Initial reset. The timing operation is initiated when the U2 (CD4020B) is reset to the all zeros state by a high signal on its reset input at pin 11 (designated "R"), and is then subsequently released by lowering the reset input. Reset action is caused by either of two conditions: First, bringing the operation control input 217 to a low level, which is the signal for turn off of the ballast, causes the output of GATE 3 to go high, that output being connected directly to the reset input of the CD4020 via conductor 218. Second, if the 24 volt input power to the system is initially applied, and the operation control input is either high or not connected, the voltage at the VCC regulator input 219 does not rise instantly, but has some finite rise time. As the voltage is increasing, the output of U4 (the LM78L15 regulator) increases with it until the regulating set point voltage of the regulator is attained, at which point the output remains steady. As the input voltage continues to increase, a current begins to flow through R5 to the emitter of Q1, whose base is then being maintained at the regulator output voltage. The emitter current appears as collector current of Q1 which begins to raise the voltage on R7, which is also connected via conductor 220 to the other input of GATE 3. As long as the input to GATE 3 is low, the output of GATE 3 is high so that U2 (the CD4020) is started up in a reset condition; but when the input DC voltage becomes sufficiently high for the collector current of Q1 to bring the GATE 3 input high, the gate output goes low and the operation of U2 (the CD40240) is enabled.
Under voltage lockout. A second function that is closely related to that of the preceding paragraph is the lockout of all functions when the system input power voltage becomes too low for proper operation. When the output of GATE 3 is high as described in the preceding paragraph, and when the input power supply voltage is below the operating range, a current is passed through D2 and raises the inputs of GATE 4 to a high state. The output of GATE 4 then assumes the low state, which removes the supply voltage from U3 and thus shuts down the main output.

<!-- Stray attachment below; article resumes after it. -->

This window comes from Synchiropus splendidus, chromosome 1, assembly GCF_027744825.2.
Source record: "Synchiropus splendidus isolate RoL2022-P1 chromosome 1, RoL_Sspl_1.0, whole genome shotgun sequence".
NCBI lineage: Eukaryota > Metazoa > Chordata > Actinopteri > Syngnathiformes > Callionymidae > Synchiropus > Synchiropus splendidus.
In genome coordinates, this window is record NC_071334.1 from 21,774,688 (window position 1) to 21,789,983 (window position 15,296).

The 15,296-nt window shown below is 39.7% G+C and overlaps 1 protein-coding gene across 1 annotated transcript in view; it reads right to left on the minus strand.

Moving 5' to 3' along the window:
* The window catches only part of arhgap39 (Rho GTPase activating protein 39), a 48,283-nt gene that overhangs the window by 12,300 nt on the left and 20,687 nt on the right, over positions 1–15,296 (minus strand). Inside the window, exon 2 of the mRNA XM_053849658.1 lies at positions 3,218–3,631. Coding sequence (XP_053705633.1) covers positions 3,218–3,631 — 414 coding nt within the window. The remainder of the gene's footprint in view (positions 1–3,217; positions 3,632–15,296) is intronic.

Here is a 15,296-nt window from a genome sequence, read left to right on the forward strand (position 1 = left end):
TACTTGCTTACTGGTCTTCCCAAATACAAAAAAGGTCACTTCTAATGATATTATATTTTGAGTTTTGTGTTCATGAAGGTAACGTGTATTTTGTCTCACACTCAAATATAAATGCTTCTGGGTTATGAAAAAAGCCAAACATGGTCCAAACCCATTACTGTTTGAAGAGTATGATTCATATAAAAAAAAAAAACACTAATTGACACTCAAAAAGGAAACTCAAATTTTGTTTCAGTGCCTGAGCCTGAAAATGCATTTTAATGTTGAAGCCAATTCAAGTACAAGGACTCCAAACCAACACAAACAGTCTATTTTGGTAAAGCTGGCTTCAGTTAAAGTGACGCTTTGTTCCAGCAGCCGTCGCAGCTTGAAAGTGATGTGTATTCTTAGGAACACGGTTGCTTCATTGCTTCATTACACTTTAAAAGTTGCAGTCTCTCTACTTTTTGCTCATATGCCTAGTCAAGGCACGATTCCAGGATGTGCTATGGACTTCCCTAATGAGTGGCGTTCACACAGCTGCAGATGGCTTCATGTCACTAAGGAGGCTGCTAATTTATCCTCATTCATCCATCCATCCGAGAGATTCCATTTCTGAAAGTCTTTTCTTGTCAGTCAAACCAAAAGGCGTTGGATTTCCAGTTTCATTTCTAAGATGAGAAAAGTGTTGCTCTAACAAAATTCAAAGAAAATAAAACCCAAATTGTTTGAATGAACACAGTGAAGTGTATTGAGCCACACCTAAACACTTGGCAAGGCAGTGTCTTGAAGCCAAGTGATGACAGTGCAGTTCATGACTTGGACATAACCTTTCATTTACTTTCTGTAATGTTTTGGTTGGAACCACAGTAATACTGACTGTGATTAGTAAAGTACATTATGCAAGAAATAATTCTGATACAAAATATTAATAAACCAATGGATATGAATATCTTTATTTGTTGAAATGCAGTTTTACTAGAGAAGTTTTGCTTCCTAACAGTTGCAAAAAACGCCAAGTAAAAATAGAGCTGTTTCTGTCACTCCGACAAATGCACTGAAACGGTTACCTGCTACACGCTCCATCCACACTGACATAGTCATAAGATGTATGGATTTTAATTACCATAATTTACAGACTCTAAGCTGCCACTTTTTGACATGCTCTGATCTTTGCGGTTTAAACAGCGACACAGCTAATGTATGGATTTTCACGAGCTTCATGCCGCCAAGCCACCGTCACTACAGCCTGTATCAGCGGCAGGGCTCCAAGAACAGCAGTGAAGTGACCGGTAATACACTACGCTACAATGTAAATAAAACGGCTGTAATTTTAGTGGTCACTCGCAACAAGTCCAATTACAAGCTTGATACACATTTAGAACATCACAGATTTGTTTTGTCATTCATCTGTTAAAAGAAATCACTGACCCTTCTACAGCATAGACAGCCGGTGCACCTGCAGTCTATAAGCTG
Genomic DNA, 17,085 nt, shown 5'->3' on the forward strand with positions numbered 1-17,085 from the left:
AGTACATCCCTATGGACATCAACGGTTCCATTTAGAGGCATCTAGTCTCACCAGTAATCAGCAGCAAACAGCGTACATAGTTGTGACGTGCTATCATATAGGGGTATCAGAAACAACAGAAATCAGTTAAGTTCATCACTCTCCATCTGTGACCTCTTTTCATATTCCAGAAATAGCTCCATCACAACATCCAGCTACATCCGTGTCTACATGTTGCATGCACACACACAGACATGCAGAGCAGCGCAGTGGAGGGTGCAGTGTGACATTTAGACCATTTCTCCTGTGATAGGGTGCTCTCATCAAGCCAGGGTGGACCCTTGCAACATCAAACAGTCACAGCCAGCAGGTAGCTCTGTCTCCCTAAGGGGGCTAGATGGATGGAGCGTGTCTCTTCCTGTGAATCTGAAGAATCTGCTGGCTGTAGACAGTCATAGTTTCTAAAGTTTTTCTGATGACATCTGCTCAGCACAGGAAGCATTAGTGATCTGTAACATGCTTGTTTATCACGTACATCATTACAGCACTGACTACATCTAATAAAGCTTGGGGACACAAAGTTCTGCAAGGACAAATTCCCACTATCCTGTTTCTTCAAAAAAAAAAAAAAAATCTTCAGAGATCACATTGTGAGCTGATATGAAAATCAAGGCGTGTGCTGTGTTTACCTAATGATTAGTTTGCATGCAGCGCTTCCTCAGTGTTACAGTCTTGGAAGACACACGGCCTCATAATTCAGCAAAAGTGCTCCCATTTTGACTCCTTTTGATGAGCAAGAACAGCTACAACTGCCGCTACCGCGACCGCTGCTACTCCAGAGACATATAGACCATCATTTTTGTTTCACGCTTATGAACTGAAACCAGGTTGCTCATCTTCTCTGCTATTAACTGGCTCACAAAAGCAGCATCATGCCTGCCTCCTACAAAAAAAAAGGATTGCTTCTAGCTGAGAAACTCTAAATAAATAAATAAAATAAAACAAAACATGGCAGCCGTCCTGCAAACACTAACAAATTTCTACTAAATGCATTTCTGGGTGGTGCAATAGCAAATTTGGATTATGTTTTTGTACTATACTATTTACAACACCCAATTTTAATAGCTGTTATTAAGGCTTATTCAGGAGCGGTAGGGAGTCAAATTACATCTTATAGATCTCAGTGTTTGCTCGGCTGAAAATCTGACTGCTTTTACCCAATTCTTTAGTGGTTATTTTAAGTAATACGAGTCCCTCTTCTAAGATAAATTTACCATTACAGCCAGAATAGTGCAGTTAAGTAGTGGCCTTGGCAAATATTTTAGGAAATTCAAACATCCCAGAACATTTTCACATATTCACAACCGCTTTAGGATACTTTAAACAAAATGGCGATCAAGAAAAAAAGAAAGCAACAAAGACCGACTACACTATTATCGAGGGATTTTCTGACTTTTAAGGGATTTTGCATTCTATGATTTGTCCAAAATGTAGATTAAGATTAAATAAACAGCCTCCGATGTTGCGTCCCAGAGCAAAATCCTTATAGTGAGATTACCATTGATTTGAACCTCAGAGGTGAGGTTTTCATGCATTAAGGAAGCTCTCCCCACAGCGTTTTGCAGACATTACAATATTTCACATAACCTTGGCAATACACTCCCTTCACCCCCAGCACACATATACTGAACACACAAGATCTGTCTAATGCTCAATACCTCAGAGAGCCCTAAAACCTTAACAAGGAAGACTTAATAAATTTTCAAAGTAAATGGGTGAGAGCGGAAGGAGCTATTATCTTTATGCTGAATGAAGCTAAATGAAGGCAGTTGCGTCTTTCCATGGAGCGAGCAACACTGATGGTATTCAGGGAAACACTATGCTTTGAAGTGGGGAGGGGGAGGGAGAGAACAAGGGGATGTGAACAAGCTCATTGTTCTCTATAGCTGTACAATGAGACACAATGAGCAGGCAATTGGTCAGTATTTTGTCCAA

Timing oscillator. GATE 1 and GATE 2 in U1 are interconnected as an oscillator, in which the frequency is determined by the time constant of R8 and C7. In the present instance and in the ensuing description, the oscillator frequency is considered to be 50 pulses per second, so that the actual time in seconds at any given count number in the sequence is that number divided by 50. However it will be evident to those skilled in the art that other frequencies may be employed in practicing the principles of the invention. In such event the time in seconds will be the given count number divided by the frequency in pulses per second. Thus it will be seen that the timing functions are related to the clock frequency and vary as the frequency is changed.
As shown in the drawing, the output of the oscillator is connected to the pulse input of U2 (the CD4020) at pin 10. During normal continuous lamp operation, the oscillator operation is stopped and the CD4020 remains at a fixed count position. Two methods are used for stopping oscillation. First, the anode of D1 can be driven high thus holding both inputs of GATE 1 high and preventing oscillation. Second, if input 2 of GATE 2 at pin 6 is driven low by the output of GATE 4 under conditions as hereinafter described, GATE 2 becomes unresponsive to the signal on input 1 and oscillation is prevented.